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The Politics of Fear -- Again

Ruth Rosen

Although I have supported Barack Obama in the primaries, I would not be devastated if Hillary Clinton should turn out to be the Democratic nominee. What does upset me, however, is how Clinton is employing the politics of fear and how much she emphasizes national security in order to mobilize support for her campaign.

The politics of fear worked wonders for Bush and Cheney. I'm genuinely saddened that Hillary Clinton would reach out to tell us, "be afraid, very afraid." Her ads warn us about our children's 'safety at 3 am in the morning and do nothing more than employ the politics of fear. Her relentless assertion that only she will be a strong commander-in-chief makes my blood boil. In response, Barack Obama must rejoin her attacks and convince us that he, too, would be a fine commander who can deal with crises and war.

Excuse me, but is this what we want from Democrats? Fear mongering? Haven't we had enough from the Bush administration?

Of course we need a strong president who can protect the American people. Of course there are terrorists who are planning attacks on the United States. But no president can prevent a surprise attack. All a president can do is to ensure that our intelligence is excellent and that we are cooperating with nations around the world to prevent terrorist attacks.

So why do need a strong Command-in-Chief? To make war? Haven't we had enough wars in the last 7 years?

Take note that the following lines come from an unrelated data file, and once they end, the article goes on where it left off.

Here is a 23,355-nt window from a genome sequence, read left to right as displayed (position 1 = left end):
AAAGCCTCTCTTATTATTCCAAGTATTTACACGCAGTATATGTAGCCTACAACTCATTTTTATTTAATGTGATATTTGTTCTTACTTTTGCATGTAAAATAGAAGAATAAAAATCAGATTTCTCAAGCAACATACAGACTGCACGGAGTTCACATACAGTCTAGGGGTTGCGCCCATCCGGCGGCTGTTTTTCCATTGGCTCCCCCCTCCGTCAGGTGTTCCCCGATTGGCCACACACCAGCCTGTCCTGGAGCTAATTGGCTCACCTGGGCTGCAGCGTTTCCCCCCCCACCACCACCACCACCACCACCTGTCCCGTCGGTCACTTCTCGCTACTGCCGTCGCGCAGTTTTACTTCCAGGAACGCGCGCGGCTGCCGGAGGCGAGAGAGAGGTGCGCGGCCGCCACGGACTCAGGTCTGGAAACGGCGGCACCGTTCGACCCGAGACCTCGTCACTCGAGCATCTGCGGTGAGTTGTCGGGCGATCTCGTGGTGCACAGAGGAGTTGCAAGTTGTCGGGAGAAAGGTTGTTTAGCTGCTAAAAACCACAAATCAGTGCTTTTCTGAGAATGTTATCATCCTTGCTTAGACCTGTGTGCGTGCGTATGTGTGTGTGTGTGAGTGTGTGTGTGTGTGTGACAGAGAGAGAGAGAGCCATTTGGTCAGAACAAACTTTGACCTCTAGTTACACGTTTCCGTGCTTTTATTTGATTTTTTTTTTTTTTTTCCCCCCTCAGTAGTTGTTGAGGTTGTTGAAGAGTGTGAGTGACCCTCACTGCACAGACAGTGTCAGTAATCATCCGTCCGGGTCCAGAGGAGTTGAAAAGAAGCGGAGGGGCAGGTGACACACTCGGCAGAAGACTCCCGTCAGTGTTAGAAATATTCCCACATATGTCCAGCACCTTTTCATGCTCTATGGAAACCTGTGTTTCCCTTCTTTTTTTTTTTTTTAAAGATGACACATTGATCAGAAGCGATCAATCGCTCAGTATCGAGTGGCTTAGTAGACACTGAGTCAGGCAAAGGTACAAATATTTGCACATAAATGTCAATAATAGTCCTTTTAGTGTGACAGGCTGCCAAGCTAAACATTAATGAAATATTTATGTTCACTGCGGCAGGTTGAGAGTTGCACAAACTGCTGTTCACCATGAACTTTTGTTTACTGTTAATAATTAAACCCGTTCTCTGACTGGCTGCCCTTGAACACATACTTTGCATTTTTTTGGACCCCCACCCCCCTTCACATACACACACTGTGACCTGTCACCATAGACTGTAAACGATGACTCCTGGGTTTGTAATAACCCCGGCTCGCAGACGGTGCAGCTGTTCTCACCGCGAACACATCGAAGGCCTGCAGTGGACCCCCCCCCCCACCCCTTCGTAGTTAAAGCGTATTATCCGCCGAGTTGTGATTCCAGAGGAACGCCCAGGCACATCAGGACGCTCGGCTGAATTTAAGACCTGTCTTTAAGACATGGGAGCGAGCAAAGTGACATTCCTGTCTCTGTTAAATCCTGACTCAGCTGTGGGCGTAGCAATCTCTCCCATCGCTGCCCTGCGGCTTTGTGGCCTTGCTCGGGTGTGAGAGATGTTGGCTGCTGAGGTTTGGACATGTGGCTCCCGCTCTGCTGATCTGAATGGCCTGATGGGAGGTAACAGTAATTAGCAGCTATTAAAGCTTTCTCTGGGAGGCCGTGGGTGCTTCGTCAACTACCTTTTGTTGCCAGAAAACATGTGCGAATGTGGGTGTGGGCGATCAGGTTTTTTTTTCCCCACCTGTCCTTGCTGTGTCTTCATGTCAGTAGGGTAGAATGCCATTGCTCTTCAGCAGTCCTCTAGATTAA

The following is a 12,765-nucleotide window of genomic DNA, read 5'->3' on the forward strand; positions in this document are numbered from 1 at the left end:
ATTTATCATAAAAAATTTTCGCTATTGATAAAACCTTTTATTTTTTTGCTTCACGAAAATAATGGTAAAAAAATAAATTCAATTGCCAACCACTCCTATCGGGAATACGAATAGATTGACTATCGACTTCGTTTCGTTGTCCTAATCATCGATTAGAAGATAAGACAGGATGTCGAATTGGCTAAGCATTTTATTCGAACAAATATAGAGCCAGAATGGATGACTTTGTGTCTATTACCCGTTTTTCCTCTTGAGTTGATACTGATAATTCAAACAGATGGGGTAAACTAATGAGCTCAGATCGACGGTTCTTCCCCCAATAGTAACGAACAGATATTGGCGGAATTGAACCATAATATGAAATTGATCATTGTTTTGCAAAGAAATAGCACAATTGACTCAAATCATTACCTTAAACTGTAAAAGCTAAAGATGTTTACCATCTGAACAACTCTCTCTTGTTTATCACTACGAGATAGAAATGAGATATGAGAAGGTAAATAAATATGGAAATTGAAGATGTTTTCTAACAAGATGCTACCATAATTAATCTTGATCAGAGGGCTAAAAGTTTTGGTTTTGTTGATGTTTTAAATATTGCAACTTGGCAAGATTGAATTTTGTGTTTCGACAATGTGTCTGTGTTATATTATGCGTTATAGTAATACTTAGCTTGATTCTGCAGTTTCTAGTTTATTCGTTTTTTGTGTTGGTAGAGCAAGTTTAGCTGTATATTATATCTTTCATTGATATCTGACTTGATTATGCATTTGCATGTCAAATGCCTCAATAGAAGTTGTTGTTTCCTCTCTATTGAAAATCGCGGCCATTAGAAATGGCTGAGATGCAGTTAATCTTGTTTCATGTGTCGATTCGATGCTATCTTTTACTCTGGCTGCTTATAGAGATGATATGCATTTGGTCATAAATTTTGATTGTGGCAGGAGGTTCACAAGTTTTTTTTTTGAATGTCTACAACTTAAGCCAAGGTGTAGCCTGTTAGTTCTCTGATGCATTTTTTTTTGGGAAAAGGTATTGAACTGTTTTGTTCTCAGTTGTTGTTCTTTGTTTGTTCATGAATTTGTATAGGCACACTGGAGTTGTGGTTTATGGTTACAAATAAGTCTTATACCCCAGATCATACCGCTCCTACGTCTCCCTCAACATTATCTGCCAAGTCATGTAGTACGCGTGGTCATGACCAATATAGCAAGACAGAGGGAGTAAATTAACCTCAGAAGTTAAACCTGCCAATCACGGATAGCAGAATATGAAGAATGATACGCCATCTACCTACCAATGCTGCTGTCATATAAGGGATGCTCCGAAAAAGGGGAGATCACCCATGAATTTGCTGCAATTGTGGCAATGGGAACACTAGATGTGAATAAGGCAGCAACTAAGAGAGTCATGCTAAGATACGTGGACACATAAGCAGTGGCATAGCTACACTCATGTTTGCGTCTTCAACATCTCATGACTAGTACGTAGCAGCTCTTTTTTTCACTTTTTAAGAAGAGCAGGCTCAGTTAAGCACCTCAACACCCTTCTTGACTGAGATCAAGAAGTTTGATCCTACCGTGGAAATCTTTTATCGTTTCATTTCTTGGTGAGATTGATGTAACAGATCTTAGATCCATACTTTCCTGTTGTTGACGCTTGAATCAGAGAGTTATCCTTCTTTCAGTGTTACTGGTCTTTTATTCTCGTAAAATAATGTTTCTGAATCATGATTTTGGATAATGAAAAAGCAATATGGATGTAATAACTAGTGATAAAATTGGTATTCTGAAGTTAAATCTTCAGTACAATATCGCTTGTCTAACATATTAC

. What so disturbs me is that Hillary Clinton has created a debate that is irrelevant to our true domestic and economic security. Both Democratic candidates will be able to handle a crisis, but who among us, wants them to start and command yet more wars?

Let Senator McCain stress national security for now Let him defend the Bush military debacles. This is not the debate Democratic candidates should be having during the primaries. They should be arguing about how to end the war in Iraq and how to prevent future wars through multilateral diplomacy and negotiation. They should be talking about how the current wars are bankrupting our economy. They should be explaining how 12 billion dollars a month would support universal health care, as well as child care for working parents. They should be promising to remove the Social Security cap that allows a CEO to pay less social security taxes than his secretary. They should be promising to end the Bush tax cuts. They should be pledging to restore all our civil rights and liberties.

Instead, Hillary Clinton has set the terms of debate and is challenging Obama on the ground that she is more capable of making war and addressing national security. Well, our national security is not simply a military matter. Our national security, as any good Democrat should know, depends on the health and welfare of the nation's families and communities.

Ruth Rosen is a journalist and historian. She is a senior fellow at the Longview Institute in Berkeley and a professor emerita of history at the University of California, Davis. She is currently a visiting professor of public policy and history at U.C. Berkeley.

Copyright 2008 TPM Media LLC.

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